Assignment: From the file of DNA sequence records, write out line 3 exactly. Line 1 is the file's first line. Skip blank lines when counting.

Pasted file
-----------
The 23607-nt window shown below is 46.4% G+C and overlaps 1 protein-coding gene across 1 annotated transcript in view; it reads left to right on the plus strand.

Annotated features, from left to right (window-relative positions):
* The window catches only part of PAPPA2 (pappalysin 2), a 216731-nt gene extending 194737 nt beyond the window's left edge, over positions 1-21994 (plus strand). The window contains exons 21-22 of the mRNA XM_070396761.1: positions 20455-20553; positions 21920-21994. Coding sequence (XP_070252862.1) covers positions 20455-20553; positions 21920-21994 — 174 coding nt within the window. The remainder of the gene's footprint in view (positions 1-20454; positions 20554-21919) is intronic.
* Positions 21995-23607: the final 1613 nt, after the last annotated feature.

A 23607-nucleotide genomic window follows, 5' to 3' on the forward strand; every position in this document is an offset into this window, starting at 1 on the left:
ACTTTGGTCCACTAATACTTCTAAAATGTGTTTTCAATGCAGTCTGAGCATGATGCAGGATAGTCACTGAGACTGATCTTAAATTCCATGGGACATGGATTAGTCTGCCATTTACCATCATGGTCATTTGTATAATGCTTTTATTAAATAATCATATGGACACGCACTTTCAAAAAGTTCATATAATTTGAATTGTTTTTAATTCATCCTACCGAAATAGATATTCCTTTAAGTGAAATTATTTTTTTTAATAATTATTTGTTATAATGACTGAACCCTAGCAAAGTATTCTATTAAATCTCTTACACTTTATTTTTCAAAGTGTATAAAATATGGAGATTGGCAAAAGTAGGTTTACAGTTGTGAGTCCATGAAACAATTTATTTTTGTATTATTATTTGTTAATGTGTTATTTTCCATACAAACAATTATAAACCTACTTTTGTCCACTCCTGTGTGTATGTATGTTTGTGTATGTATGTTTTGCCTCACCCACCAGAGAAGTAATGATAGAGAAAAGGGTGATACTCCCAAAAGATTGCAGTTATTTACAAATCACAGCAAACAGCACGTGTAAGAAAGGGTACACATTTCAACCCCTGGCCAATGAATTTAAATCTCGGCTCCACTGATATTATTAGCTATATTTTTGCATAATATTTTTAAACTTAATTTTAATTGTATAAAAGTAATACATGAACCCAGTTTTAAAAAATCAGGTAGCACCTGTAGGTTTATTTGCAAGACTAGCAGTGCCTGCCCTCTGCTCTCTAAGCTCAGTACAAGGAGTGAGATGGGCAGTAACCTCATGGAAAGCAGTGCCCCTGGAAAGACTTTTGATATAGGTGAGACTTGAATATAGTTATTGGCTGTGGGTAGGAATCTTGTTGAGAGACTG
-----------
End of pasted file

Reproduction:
* The window catches only part of PAPPA2 (pappalysin 2), a 216731-nt gene extending 194737 nt beyond the window's left edge, over positions 1-21994 (plus strand). The window contains exons 21-22 of the mRNA XM_070396761.1: positions 20455-20553; positions 21920-21994. Coding sequence (XP_070252862.1) covers positions 20455-20553; positions 21920-21994 — 174 coding nt within the window. The remainder of the gene's footprint in view (positions 1-20454; positions 20554-21919) is intronic.